Sports Parents: Do You Need a Time-Out?

Soccer team huddle

Sports Parents: Do You Need a Time-Out?

Luke James loves soccer. Through the years he’s been passionate about playing it with his kids, watching the World Cup and coaching youth teams in the San Francisco Bay Area. But one thing he doesn’t love are loudmouth, abusive soccer parents.

A former touring rock musician from England, James says that rowdy music fans have nothing on some sports moms and dads.

“The venom from parents of ten-year-olds when a decision goes against their kid is pretty shocking,” he says. “It sets a terrible example for children to see their parents in such a rage.”

ACEs and sports

This is especially disheartening because sports can help protect the mental health of children with Adverse Childhood Experiences (ACEs), such as abuse or neglect. A recent study found traumatized kids who play sports are significantly less likely to develop mental illnesses than children with ACEs who did not.

But seeing angry parents argue or lose control during a game could be triggering for kids with ACEs, researchers say. “Don’t spend the time arguing with the coaching staff about how often your child is playing; it is embarrassing and stressful for your child,” writes Brandon Capaletti of Cisco Athletic. “Bleacher coach” parents add still more stress to the game, he says. “You may think coaching from the sidelines is offering your child extra support or help, but it really is just confusing them. Should they do what the coach is telling them, or should they listen to their parent?”

And verbally abusive parents can make the game miserable for both players and coaches. Small wonder experts have been calling foul on the threat to youth sports posed by out-of-control parents.

One study documented more than 100 assaults a year on youth referees and umpires by parents and other fans, according to the National Association of Sports Officials. Attacks on coaches range from razzing and insults to physical assault. And though assaults are relatively rare, parents who scream at coaches and players, try to micromanage them or threaten to have coaches fired are not.

In some cases, coaches may be part of the problem. In one Minnesota study cited in a national report, more than 45% of youngsters surveyed said they had been called names, yelled at, or insulted during sports. Another 8% said they had been encouraged to intentionally harm others.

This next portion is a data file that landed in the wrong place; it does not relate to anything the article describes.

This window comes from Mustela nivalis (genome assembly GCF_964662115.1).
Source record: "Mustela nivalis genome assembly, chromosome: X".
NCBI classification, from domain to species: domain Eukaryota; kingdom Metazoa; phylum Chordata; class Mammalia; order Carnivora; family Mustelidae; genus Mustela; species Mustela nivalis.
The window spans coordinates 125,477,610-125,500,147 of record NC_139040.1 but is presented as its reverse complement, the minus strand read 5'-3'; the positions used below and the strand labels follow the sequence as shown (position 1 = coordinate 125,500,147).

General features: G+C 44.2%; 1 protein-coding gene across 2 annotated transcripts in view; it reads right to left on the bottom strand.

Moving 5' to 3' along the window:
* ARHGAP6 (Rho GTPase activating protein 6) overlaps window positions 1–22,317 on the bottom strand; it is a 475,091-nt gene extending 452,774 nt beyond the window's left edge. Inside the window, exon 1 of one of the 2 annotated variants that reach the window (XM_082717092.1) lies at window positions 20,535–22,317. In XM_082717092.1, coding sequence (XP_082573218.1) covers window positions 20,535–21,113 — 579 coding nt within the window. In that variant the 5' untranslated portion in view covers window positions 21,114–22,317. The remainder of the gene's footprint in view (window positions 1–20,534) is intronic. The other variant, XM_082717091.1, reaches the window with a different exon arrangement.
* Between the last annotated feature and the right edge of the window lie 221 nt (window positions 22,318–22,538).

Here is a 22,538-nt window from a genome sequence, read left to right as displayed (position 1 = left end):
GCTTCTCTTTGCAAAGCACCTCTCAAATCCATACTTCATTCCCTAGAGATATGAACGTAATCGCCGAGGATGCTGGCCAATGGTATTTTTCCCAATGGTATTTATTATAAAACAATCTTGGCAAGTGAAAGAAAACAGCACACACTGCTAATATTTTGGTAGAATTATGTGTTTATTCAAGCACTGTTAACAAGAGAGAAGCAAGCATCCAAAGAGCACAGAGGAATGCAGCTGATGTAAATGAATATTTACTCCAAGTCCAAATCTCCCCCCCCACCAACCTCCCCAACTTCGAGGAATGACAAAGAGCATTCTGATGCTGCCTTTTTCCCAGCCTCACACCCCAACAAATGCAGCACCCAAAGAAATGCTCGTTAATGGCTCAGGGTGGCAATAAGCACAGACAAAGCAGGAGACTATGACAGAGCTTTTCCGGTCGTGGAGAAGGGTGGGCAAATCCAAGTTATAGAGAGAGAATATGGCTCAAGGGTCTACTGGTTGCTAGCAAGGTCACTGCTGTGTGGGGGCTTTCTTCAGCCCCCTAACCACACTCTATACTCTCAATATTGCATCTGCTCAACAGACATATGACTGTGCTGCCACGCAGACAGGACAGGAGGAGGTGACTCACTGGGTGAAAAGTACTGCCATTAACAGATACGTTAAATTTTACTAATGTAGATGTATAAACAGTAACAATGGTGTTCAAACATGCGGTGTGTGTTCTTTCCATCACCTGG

“The disgraceful behaviors of a growing number of adults are polluting youth sports and poisoning the fun,” according to Fred Engh, founder of the National Alliance for Youth Sports. “It’s sending ugly messages to millions of kids.”

What parents can do

Here are some tips from coaches and other experts on how parents can help keep the fun in sports:

Give yourself a time-out. Do some “low and slow” breathing before the game, if necessary, and remind yourself to stay calm.

Cheer, don’t jeer. That’s the advice from Jim Thompson of Positive Coaching, who told USA Today he thinks “it’s beautiful” when parents cheer good plays by both teams. To encourage better sportsmanship, many youth teams have already banned jeering and insults from the sidelines.

Focus on the game, not the results. Don’t make the first question “Did you win?” Ask more open-ended questions, such as what your child enjoyed most, what she contributed or might do differently next time, and so on.

Leave coaching to the coach. Your job is to model good sportsmanship. If you have a problem, approach him or her privately (and politely) after the game. Don’t rag on the coach or other players in front of your child.

Look for a league that puts good sportsmanship ahead of winning. Coaches should have a code of conduct from the players and the audience. If the coach abuses and belittles players, find another league.

Practice letting go. “Parents shouldn’t try to drive everything – young people need to have a voice, feel valued, and get practice making their own decisions,” says Megan Bartlett of the trauma-sensitive sports organization We Coach.

Consider a therapist if necessary. If you’re parenting with ACEs, the stress of sports may be triggering for you. If you have trouble keeping your anger under control, seek professional help.

References

Capeletti, B. (2014, August 19). 10 Ways You’re Causing Your Child Sport-Induced Stress. TeamSnap. https://blog.teamsnap.com/general-sports/10-ways-youre-causing-your-child-sport-induced-stress

Recommendations for Counties: Examining the Violent and Abusive Behavior Plaguing Youth Sports. National Alliance for Youth Sports. https://www.nays.org/CMSContent/File/nays_community_recommendations.pdf